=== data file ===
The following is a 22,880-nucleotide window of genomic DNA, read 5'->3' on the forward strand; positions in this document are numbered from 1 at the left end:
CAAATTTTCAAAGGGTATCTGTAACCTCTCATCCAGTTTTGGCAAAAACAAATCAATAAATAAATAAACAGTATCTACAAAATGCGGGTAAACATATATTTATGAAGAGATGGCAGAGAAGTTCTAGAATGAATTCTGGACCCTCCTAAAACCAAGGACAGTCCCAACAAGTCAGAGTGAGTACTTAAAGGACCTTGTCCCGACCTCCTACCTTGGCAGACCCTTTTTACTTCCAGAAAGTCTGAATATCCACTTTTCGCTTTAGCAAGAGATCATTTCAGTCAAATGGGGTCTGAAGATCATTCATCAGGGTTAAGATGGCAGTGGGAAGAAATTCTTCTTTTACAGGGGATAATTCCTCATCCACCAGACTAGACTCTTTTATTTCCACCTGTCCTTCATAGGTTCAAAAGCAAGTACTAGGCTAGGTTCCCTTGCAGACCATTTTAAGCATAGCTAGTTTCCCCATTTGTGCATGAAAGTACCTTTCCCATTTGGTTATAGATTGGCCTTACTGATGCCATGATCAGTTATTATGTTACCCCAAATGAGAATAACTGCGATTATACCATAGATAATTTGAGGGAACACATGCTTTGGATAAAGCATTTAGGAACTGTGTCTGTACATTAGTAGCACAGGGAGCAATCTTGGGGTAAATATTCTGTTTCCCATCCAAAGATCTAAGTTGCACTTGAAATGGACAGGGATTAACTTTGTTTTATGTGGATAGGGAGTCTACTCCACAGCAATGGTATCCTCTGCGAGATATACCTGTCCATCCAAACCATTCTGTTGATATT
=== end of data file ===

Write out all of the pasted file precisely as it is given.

The following is a 22,880-nucleotide window of genomic DNA, read 5'->3' on the forward strand; positions in this document are numbered from 1 at the left end:
CAAATTTTCAAAGGGTATCTGTAACCTCTCATCCAGTTTTGGCAAAAACAAATCAATAAATAAATAAACAGTATCTACAAAATGCGGGTAAACATATATTTATGAAGAGATGGCAGAGAAGTTCTAGAATGAATTCTGGACCCTCCTAAAACCAAGGACAGTCCCAACAAGTCAGAGTGAGTACTTAAAGGACCTTGTCCCGACCTCCTACCTTGGCAGACCCTTTTTACTTCCAGAAAGTCTGAATATCCACTTTTCGCTTTAGCAAGAGATCATTTCAGTCAAATGGGGTCTGAAGATCATTCATCAGGGTTAAGATGGCAGTGGGAAGAAATTCTTCTTTTACAGGGGATAATTCCTCATCCACCAGACTAGACTCTTTTATTTCCACCTGTCCTTCATAGGTTCAAAAGCAAGTACTAGGCTAGGTTCCCTTGCAGACCATTTTAAGCATAGCTAGTTTCCCCATTTGTGCATGAAAGTACCTTTCCCATTTGGTTATAGATTGGCCTTACTGATGCCATGATCAGTTATTATGTTACCCCAAATGAGAATAACTGCGATTATACCATAGATAATTTGAGGGAACACATGCTTTGGATAAAGCATTTAGGAACTGTGTCTGTACATTAGTAGCACAGGGAGCAATCTTGGGGTAAATATTCTGTTTCCCATCCAAAGATCTAAGTTGCACTTGAAATGGACAGGGATTAACTTTGTTTTATGTGGATAGGGAGTCTACTCCACAGCAATGGTATCCTCTGCGAGATATACCTGTCCATCCAAACCATTCTGTTGATATT